There are various bioenergy sources available for innovative conversion processes to generate heat and electricity and release biofuels. Bioenergy sources are hard to quantify because of their competing and multiple uses.
Production statistics that quantify current commodities like sawlogs, pulpwood, sugar, and grain, are available. However, such commodities are still primarily composed of market materials, animal feed, and food.
Of course, they could still apply to bioenergy industries under certain conditions. However, this is not guaranteed to be the most usable among all.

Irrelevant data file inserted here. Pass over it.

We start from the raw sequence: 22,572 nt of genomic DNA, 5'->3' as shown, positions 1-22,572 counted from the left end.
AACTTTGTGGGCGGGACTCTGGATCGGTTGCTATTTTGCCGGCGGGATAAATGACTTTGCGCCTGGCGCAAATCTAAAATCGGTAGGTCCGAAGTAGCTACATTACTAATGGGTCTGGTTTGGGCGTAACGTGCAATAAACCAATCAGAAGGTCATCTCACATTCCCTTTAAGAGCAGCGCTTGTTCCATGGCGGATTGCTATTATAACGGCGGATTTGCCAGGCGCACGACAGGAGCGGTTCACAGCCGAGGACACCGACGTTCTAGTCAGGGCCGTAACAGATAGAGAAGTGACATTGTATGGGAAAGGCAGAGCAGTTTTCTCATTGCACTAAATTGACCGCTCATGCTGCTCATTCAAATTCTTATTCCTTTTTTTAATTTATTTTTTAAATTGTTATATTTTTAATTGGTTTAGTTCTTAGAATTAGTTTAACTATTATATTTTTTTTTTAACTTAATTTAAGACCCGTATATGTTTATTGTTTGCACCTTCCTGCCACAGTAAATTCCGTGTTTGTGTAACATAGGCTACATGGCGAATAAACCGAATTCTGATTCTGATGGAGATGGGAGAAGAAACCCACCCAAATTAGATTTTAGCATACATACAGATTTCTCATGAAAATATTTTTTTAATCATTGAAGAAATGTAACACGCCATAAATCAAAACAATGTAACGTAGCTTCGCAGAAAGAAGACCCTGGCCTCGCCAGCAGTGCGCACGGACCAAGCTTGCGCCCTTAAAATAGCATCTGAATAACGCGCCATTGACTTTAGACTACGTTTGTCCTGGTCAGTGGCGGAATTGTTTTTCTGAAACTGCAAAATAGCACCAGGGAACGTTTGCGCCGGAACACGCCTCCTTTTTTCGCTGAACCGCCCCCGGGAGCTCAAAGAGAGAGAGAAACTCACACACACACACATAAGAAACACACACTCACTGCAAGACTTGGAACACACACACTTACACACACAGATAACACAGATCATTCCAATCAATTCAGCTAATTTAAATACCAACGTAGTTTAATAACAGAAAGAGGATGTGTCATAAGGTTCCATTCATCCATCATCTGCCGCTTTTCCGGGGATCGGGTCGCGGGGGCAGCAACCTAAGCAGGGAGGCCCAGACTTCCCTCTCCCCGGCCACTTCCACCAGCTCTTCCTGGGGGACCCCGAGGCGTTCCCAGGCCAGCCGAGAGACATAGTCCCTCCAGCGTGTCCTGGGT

Nevertheless, the potential bioenergy sources in Australia are abundant, considering that there are resources such as waste streams, forest and plantation residues, and under-utilized crop residues.
Aside from these, there’s also a significant increase in the non-edible biomass range of feedstocks through second-generation technological development. The future’s potential feedstocks include changing existing crops, planting new trees, and growing new algae.
Overall, there are many factors to consider for a bioenergy source, such as conversion process type, resource distribution and location, and moisture content.